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Is Anything Sacred?

Music used to be, but seems like anyone can get away with it (without actually feeling it).

People certainly are (regardless of my previous comment), but we never treat others, or ourselves, as something fragile, spectacular, and statistically improbable. In fact, we look at most life -- including the more complex and self-aware expressions -- as competition, and because of unfathomable instant connectivity, a source of swelling, inescapable intolerance.

So, to find what's sacred, what's truly, eternally intact regardless of cozying or screaming entropy -- both societal and spiritual -- I fall back into what I love. What I connect with. What empowers me. And that, my friends, is science fiction. Or, in an immediately symbolic sense, a giant super-robot powered by orbiting solar colossi in the center of a very quiet, social media-free galaxy with nary a viral signal of collective cognitive rot. 

I'm sorry, but all that noise? It distracts from saving the universe.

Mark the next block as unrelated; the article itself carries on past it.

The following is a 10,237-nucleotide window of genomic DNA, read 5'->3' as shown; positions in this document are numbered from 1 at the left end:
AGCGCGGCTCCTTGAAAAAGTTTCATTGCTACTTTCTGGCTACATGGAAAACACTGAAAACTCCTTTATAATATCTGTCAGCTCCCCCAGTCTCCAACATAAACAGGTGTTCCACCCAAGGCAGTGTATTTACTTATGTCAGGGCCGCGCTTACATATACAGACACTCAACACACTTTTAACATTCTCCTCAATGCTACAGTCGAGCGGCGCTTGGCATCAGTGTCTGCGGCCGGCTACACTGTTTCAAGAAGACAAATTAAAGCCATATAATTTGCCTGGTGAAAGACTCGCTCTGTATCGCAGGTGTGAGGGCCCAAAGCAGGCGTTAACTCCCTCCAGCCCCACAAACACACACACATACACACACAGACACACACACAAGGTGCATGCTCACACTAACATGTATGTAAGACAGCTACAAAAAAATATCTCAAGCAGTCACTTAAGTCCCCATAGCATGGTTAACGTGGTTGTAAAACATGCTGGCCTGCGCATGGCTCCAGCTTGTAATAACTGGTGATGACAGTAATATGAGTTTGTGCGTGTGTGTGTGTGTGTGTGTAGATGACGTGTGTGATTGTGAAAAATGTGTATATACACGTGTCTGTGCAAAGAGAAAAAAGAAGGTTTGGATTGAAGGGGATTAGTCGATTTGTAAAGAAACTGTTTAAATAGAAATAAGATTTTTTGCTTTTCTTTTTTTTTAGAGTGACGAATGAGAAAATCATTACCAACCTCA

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The Players

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Cover Art
by Alexis

Alexis Ziritt is the master of black light-suffused sci-fi psychedelia, and I knew his style and crackling cosmic palate would plunder my psyche with roaring psionic fire. It's a gorgeous piece, and another instance of leaning on an aesthetic/genre I've always loved; another historically bound aspect of what thrills -- and continues to sculpt -- my implausible me-ness.  



(If they were physical copies, you would HAVE to own both covers. I mean, as a collector, you would simply HAVE to.)

Jack Teagle's deceptively simple illustrations convey big ideas with brightly colored, child-like exuberance. The shapes are courageous, the energy immense, and the subjects range from translucent lifeforms bearing naked nervous systems to abandoned astronauts overgrown with fern-like alien flora.

It was the perfect fit for a not-at-all-physical-but-fun-to-pretend alternate cover.


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1:25 Variant Cover
by Ultra-Jack Teagle

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